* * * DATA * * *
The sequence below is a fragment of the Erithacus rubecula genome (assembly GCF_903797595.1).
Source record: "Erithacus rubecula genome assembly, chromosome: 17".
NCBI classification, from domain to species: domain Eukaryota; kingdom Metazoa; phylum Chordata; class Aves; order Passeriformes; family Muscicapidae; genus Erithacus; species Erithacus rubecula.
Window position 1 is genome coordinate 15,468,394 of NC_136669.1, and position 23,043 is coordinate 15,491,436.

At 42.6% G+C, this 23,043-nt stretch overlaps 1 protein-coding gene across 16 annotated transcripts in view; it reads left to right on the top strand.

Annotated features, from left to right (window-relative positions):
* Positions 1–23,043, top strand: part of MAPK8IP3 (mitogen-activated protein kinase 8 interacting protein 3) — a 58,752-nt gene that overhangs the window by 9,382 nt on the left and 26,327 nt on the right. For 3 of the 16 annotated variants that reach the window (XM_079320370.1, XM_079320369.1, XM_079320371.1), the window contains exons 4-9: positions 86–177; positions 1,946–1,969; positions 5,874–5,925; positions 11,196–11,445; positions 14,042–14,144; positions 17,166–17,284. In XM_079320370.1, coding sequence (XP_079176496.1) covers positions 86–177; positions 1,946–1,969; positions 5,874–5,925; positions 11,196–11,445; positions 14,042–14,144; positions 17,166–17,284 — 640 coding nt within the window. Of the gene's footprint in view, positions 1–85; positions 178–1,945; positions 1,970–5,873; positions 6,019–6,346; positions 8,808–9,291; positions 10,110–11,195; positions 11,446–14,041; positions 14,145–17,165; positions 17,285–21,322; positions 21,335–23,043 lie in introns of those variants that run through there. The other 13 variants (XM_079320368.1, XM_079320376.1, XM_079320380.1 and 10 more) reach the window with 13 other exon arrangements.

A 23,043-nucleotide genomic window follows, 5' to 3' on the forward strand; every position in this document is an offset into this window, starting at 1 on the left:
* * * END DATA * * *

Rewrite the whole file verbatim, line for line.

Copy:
The sequence below is a fragment of the Erithacus rubecula genome (assembly GCF_903797595.1).
Source record: "Erithacus rubecula genome assembly, chromosome: 17".
NCBI classification, from domain to species: domain Eukaryota; kingdom Metazoa; phylum Chordata; class Aves; order Passeriformes; family Muscicapidae; genus Erithacus; species Erithacus rubecula.
Window position 1 is genome coordinate 15,468,394 of NC_136669.1, and position 23,043 is coordinate 15,491,436.

At 42.6% G+C, this 23,043-nt stretch overlaps 1 protein-coding gene across 16 annotated transcripts in view; it reads left to right on the top strand.

Annotated features, from left to right (window-relative positions):
* Positions 1–23,043, top strand: part of MAPK8IP3 (mitogen-activated protein kinase 8 interacting protein 3) — a 58,752-nt gene that overhangs the window by 9,382 nt on the left and 26,327 nt on the right. For 3 of the 16 annotated variants that reach the window (XM_079320370.1, XM_079320369.1, XM_079320371.1), the window contains exons 4-9: positions 86–177; positions 1,946–1,969; positions 5,874–5,925; positions 11,196–11,445; positions 14,042–14,144; positions 17,166–17,284. In XM_079320370.1, coding sequence (XP_079176496.1) covers positions 86–177; positions 1,946–1,969; positions 5,874–5,925; positions 11,196–11,445; positions 14,042–14,144; positions 17,166–17,284 — 640 coding nt within the window. Of the gene's footprint in view, positions 1–85; positions 178–1,945; positions 1,970–5,873; positions 6,019–6,346; positions 8,808–9,291; positions 10,110–11,195; positions 11,446–14,041; positions 14,145–17,165; positions 17,285–21,322; positions 21,335–23,043 lie in introns of those variants that run through there. The other 13 variants (XM_079320368.1, XM_079320376.1, XM_079320380.1 and 10 more) reach the window with 13 other exon arrangements.

A 23,043-nucleotide genomic window follows, 5' to 3' on the forward strand; every position in this document is an offset into this window, starting at 1 on the left: